Manufacturing Heads to Space

The Pentagon wants to build structures without worrying about launch constraints.

Last summer, Jeff Bezos spent 11 minutes in space, and determined that it would be best for the planet to move all polluting industries to space.

We've heard of many theories, from 3D printing native materials to using a combination of moon dust, lunar ice and astronaut urine to build bases

Last week, DARPA kicked off a new program for space-based manufacturing, but it's not focused on manufacturing on Mars or the moon. It will, however, use lunar materials to manufacture products on-orbit or in space.

The program is called the "Novel Orbital Moon Manufacturing, Materials, and Mass Efficient Design" (NOM4D) program, and DARPA has chosen eight teams to develop new ways to design and manufacture large structures in space. It comes down to a space problem (no pun intended), since rockets simply don't have enough room to launch large Earth-made systems. 

The teams are tasked with developing proofs of concept that could enable production of future space structures. The idea is to send some raw materials from Earth and combine them with lunar materials collected from the moon for on-orbit manufacturing. 

The NOM4D program specifies that it has nothing to do with building structures on the moon's surface. Instead, all manufacturing would be done in orbital construction facilities and the products would be used in orbital applications. 

According to Bill Carter, NOM4D program manager, size is critical to the performance of solar arrays, antennas and optical systems. If NOM4D is a success, future structures would no longer be held to launch constraints because they will be built off-Earth.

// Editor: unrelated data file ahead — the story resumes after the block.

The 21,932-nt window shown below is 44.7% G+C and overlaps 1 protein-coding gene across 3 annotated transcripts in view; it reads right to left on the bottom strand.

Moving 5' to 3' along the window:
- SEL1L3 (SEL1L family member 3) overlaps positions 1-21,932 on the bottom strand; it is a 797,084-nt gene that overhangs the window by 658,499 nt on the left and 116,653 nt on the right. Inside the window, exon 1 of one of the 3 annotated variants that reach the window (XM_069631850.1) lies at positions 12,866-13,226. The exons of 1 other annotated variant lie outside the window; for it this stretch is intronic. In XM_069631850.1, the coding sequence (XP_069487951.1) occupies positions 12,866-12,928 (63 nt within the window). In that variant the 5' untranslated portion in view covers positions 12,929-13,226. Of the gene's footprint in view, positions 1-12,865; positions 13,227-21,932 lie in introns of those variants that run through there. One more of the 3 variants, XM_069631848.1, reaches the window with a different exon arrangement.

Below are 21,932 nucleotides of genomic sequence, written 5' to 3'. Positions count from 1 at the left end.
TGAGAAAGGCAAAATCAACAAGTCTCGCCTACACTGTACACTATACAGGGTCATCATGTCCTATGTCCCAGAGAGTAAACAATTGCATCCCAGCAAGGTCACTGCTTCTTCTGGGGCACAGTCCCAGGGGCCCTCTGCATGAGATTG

Now, the teams won't be launching any raw materials into space or collecting lunar samples, but that could happen later. 

DARPA broke the eight teams into two groups: in-space materials and manufacturing, and mass-efficient designs for in-space manufacturing. 

In-space materials and manufacturing:

  • HRL Laboratories: Die-less fabrication processes to make orbital mechanical elements and bonded structures on-orbit.
  • University of Florida: Predictive material and correlative process models to enable on-orbit use of laser forming.
  • University of Illinois Urbana-Champaign: High precision in-space composite forming process using self-energized frontal polymerization.
  • Physical Sciences: Continuous fabrication of regolith-derived, glass-ceramic mechanical structures for large-scale orbital applications.
  • Teledyne Scientific: Comprehensive materials properties database of additive-modified regolith for use in controlled thermal expansion precision orbital structures.

Mass-efficient designs for in-space manufacturing:

  • University of Michigan: New design approaches to mass-efficient, high-precision, stable and resilient space structures based on metamaterial and metadamping concepts.
  • Opterus Research and Development: Designs for extreme mass efficient large-scale structures optimized for resiliency and mobility.
  • California Institute of Technology: Novel tension and bending hybrid architectures and structural components with highly anisotropic mechanical response.

Carter predicts that in 10 to 20 years, we could see NOM4D-developed technologies in action, including robots assembling large structures from NOM4D-manufactured components.

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